Senator Stephen B. Elkins, namesake for the town of Elkins and Davis & Elkins College, lived the American dream and an amazing life. As last week’s column described, he left his boyhood home in Missouri to join the Union Army, eventually crossed the Santa Fe Trail to New Mexico and established his law career and built a political base. His marriage to Hallie Davis, the daughter of West Virginia Senator Henry Gassaway Davis, brought him to West Virginia. Now, the rest of the story.
Working together with his father-in-law, Senator Henry Gassaway Davis, his West Virginia business interests exploded in the late 19th and early 20th century. Railroads were built, lumber harvesting and manufacturing expanded, and coal mines were opened. Stephen Elkins needed a home closer to business interests. Wanting to be on the bank of the Tygart River, he sent a scouting party to select the perfect location. Today, we know that location as Elkins.
The following was his description of the land selected for the construction of his home: “The place selected stood on the rim of a mountain, overlooking an amphitheater decorated with the native forest of gray and green, shading into red and bold during the autumn season. Below, along the gentle curves of the river, the quiet valley spread about a mile in width, containing a few farm homes and a small Presbyterian Church which denoted the Scottish ancestry of the native people.”
Prominent New York architect Charles Mott drew the plans for Elkins’ spacious home, today known as Halliehurst. The mansion was patterned after a castle in the Rhineland admired by Mrs. Elkins. When completed in 1890, the house had 31 rooms each heated with steam and supplied with running water. Some 200 paces north of Halliehurst stood Graceland, the newly constructed pink sandstone mansion of Henry Davis. One additional mansion was built just north of Graceland for R.C. Kerens. An interesting historical footnote from Senator Elkins in 1889 is that a site had already been selected for President Henry Harrison’s home in Elkins. This home was never built.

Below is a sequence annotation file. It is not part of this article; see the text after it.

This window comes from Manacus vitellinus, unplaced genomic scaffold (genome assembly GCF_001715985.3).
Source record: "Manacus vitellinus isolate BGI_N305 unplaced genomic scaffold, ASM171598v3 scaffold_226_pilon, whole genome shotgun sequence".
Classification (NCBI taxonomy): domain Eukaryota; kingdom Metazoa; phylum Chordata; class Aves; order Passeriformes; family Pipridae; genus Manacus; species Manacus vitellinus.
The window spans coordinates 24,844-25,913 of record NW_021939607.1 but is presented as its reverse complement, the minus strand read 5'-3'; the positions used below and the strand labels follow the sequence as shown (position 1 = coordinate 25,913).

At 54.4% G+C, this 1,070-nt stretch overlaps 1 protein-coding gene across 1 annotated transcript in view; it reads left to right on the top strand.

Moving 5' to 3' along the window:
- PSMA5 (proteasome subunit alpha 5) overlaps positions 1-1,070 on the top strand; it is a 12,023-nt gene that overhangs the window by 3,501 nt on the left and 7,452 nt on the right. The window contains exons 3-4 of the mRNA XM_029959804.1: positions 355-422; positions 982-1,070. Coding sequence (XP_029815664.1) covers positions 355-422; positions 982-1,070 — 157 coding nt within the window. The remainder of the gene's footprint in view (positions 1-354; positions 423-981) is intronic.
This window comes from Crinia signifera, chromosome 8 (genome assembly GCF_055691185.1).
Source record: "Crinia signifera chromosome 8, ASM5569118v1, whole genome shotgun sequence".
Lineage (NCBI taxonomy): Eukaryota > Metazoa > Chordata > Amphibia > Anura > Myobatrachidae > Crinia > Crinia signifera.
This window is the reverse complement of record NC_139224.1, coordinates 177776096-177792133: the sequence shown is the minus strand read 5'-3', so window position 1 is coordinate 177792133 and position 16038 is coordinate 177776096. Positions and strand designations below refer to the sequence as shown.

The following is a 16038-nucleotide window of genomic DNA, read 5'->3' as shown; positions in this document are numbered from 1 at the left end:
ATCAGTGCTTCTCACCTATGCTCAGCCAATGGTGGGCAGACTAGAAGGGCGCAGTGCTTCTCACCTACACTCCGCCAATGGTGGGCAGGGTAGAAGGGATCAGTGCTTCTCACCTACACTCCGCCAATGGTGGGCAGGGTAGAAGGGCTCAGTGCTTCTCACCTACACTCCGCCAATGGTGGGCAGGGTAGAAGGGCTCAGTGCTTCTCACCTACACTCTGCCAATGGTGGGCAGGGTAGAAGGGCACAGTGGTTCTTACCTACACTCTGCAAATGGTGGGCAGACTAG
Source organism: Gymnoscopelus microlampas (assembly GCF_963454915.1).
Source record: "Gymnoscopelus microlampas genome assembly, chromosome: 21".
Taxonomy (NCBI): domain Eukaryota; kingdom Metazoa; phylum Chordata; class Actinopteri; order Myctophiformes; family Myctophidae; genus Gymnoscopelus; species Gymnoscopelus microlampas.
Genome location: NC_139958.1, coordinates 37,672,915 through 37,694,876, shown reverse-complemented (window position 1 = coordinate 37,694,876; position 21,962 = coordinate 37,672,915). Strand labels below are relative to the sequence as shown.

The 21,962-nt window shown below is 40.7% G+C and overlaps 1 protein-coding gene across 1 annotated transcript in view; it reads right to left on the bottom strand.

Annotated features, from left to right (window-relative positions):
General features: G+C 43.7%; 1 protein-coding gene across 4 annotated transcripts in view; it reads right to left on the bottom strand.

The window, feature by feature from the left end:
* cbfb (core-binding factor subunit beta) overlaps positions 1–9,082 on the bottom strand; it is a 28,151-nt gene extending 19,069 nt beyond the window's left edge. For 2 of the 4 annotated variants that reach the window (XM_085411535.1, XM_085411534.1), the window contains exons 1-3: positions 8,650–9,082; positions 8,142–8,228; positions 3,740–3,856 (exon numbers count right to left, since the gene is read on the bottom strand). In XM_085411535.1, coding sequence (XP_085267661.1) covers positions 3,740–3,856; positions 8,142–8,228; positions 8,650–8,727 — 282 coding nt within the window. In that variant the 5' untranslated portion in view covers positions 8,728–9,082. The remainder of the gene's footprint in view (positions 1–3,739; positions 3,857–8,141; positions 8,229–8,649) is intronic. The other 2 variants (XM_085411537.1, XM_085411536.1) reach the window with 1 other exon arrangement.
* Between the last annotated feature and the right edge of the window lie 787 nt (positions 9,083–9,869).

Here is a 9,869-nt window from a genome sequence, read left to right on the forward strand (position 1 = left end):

With the new railroad business boom in the 1880s and 90s the town of Elkins became the capital of the industrial empire in central West Virginia. Between Senator Davis and Senator Elkins, they owned 80,000 acres of land centered in the upper Potomac and Cheat River basins. The industrial developments of these areas, coupled with political interests, would occupy the rest of Elkins’ life. In the late 1890s he stated, “No other state in the Union has a brighter business and industrial future than West Virginia.”
Elkins was appointed Secretary of War by President Harrison in 1892 and served in the United States Senate from West Virginia from 1895 until his death in 1910. He rose to national prominence in the Republican Party and was considered a viable nominee for both vice president and president, but ultimately was never selected.
In 1904 a “school of higher learning” was founded in Elkins and named for its chief sponsors. In 1923 Hallie Davis Elkins and her children provided a deed of conveyance for Halliehurst and 60 acres for the current campus of D&E. Graceland was deeded to Davis & Elkins College in 1941.
With gratitude for the amazing life journey of Stephen Elkins, our journey continues….
Chris A. Wood
Davis & Elkins College